The cleaning team come in, trundling a Hypersteriliser with them.

They swamp the place out as normal, close all the windows and doors, hit the button and leave.

Sixty seconds later, the machine starts misting up the place with ultra-fine ionised hydrogen peroxide – so fine and light it takes on bacteria at their own game.

Because they’re ionised, the fine molecules of hydrogen peroxide spread rapidly – all with the same highly charged energy forcing them to separate from each other.

Super-excited and buzzing, they reach everywhere – driven hard to fill up the entire space – jammed against walls, floors, ceiling and furniture, shoved fiercely into cracks and crevices, trying to get away from each other.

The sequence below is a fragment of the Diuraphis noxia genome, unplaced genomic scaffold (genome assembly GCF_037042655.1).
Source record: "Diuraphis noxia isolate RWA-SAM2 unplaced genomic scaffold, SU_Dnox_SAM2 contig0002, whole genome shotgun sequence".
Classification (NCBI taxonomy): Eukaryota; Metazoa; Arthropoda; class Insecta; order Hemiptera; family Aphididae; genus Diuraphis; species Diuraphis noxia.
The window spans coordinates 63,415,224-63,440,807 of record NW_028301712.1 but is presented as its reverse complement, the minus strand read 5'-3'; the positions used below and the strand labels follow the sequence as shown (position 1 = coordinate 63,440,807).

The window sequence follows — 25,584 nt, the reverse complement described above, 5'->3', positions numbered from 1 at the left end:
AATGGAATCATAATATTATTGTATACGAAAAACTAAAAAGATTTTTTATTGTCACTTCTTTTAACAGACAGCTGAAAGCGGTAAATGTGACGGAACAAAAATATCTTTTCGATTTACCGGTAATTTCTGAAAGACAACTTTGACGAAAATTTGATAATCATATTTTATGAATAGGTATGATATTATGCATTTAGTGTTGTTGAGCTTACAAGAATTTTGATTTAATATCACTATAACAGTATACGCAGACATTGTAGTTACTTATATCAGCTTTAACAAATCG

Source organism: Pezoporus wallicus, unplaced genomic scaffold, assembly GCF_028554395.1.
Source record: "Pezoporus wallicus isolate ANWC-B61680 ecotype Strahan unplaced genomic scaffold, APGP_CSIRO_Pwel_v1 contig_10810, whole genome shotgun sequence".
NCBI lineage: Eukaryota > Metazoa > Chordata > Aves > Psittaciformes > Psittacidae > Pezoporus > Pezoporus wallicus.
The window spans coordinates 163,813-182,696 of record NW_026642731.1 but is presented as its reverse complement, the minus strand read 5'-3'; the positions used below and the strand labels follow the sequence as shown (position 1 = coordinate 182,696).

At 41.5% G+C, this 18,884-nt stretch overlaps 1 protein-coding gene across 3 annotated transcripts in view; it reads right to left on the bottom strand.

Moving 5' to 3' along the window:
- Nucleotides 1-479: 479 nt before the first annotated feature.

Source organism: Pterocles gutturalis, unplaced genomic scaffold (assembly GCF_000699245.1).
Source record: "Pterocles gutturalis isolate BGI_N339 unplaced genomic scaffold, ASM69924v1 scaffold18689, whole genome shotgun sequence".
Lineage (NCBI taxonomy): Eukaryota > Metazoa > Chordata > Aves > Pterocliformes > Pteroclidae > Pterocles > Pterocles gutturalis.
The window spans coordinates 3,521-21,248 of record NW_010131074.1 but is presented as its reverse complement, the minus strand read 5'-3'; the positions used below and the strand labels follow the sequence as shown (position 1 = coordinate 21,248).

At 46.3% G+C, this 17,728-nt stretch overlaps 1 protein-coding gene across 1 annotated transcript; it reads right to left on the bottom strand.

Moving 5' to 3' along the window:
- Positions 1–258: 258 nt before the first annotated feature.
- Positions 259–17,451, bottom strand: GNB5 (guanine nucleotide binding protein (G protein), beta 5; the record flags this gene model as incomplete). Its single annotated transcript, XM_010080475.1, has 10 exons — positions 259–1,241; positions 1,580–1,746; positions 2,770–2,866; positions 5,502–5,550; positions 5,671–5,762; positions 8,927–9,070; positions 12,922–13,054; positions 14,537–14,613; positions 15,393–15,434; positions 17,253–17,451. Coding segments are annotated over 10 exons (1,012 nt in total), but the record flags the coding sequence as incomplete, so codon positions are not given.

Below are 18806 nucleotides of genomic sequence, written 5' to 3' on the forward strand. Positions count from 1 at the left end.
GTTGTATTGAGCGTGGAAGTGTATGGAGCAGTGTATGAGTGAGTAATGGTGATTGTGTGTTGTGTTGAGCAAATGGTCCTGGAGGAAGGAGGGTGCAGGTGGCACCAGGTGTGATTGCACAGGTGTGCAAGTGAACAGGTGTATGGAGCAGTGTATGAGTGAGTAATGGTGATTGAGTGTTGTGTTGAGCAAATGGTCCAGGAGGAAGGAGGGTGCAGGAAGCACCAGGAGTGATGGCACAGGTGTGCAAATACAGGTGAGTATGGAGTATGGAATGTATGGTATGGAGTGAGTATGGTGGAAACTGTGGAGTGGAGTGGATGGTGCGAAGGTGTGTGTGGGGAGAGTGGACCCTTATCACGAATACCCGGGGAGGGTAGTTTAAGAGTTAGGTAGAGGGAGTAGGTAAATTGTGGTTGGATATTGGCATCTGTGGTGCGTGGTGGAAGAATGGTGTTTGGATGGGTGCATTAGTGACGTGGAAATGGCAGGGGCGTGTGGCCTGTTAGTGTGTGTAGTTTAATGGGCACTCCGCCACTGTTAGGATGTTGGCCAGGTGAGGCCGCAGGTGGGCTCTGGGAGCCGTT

That same charged energy actively attracts them to the opposite charge of viruses and bacteria.

In mid-air, on the fly, or wherever they happen to be, the hydrogen peroxide molecules grab at these germs, thrusting oxygen atoms at them to destroy their DNA and rip apart their cell structure.

World War Three, billions of times over – in a microscope.

Forty minutes later, the place is sterilised safe. The Hypersteriliser shuts down. The mist dissipates into oxygen and water, which promptly evaporates. Eco-friendly natural.

No more infected office. No more bugs to knock you back when you come in in the morning.

Beautiful on the balance sheet

Better still, if you’re the boss – no more absentees, better productivity, a fatter bottom line.

Don’t you love it when a plan comes together?